Wagner became involved in an extramarital affair with Mathilde Wesendonck who had fallen in love with him. Mrs. Wesendonck wrote love poems to Wagner that he set to music. He also composed the Piano Sonata in A-Flat Major for Mathilde. This affair inspired the music drama Tristan und Isolde which was first conceived in 1854 and completed five years later. The basic plot of Tristan is the theme of forbidden love. By 1854 Wagner had completed more than half of the music to Der Ring des Nibelungen. But he abandoned Siegfried in the middle of the second act in 1857, not to resume work on this opera until 1869.
In 1855 Wagner conducted in London, and tensions with his wife Minna led to a prolonged stay in Paris where Minna eventually joined him in 1860. In 1862 he was freely allowed to return to Germany, and that same year Wagner and Minna separated permanently. Minna could accept most aspects of Wagner’s less-than-sterling personal character, but she could not endure his marital infidelity. In 1864 King Ludwig II invited Wagner to settle in Bavaria, near Munich. The king paid all of the composer’s considerable debts and agreed to provide Wagner with an annual salary so he could be free to compose.
Wagner did not stay long in Bavaria, because of opposition at King Ludwig’s court. This disdain for the composer surfaced when it became public knowledge that he was having an extramarital affair with Cosima Liszt von B low, the wife of the conductor Hans von B low and daughter of Franz Liszt. Hans von B low (who condoned Wagner’s affair with his wife) conducted the music at the premiere of Tristan und Isolde in 1865.
Before returning to his composition of The Ring, Wagner composed The Mastersingers of Nuremberg beginning in 1866. This work was in quite a different vein; a comedy set in Sixteenth Century Nuremberg in which a noble poet-musician wins. The analogy with Wagner’s view of himself is obvious. The opera was premiered with von B low as conductor in 1868.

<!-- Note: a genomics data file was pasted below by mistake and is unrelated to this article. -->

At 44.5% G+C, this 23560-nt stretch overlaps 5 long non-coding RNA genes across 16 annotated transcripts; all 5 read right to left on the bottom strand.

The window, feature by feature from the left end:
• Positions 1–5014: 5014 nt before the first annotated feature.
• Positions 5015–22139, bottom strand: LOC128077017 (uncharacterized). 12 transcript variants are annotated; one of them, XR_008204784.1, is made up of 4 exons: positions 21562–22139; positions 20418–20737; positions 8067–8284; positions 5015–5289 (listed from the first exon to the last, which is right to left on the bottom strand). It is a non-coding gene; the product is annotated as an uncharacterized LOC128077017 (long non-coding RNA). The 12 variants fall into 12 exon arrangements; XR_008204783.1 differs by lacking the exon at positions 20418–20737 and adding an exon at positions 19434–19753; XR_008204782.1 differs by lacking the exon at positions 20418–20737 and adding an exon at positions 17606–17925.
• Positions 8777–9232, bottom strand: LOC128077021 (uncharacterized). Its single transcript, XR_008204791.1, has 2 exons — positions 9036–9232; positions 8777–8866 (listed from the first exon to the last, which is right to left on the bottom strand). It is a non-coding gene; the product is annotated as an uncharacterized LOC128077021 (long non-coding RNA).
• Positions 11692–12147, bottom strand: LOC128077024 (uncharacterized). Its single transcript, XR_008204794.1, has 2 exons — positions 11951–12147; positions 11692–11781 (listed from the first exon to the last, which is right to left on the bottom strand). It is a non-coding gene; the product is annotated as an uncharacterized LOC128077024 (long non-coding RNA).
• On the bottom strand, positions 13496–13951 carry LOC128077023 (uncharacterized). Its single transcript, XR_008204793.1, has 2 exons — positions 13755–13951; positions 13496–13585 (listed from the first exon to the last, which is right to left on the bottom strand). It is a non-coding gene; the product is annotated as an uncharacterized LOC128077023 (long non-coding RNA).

Wagner had been living at Tribschen, near Lucerne, since 1866, and during this year his estranged wife Minna died. Cosima von B low joined Wagner at Tribschen shortly after Minna’s death and she subsequently gave birth to two children before they were married in 1870.
The first two Ring music dramas, Das Rheingold and Die Walk re, were first performed in 1869 in Munich, on King Ludwig’s insistence, since Ludwig was still providing Wagner with an annual salary years after their first acquaintance. Wagner was very anxious to have a special festival opera house constructed for the complete cycle of The Ring, and he spent much energy trying to raise money for it. Eventually, when he had almost despaired, Ludwig came to the rescue, and in 1874, the year the fourth opera, Die G tterd mmerung (”The Twilight of the Gods”), was finished, King Ludwig provided the necessary funds.
The theater was built at Bayreuth, and it was designed by Wagner himself as the home for his concept of the Gesamtkunstwerk (total art work). The first festival, an artistic triumph but a financial disaster, was held there in 1876 when the complete Ring of the Nibelungs was performed. It took Wagner twenty-two years to complete The Ring entirely, and it stands as one of the most remarkable and profoundly influential achievements in Western music.
In 1877 Wagner conducted in London, hoping to recoup some of his Bayreuth losses. Later in the year he began a final music drama, Parsifal. Wagner continued his musical and political writings, concentrating on “racial purity” as his primary theme. He spent most of 1880 in Italy. Parsifal, a sacred music drama based on a theme of man’s redemption through the acts of communion and renunciation, was first performed at the Bayreuth Festival in 1882. Wagner went to Venice following the festival and died there in February 1883 of heart failure. His body was returned for burial at Bayreuth.
Richard Wagner remains for many the most fascinating figures in Nineteenth Century music. His life and his music arouse passions like that of no other composer. Wagner’s works are hated as much as they are worshiped in the world, even today. As a man, Wagner was prepared to sacrifice his family and friends in the cause of his own music, and he will never be known otherwise. But as a composer alone, he was a man of great genius.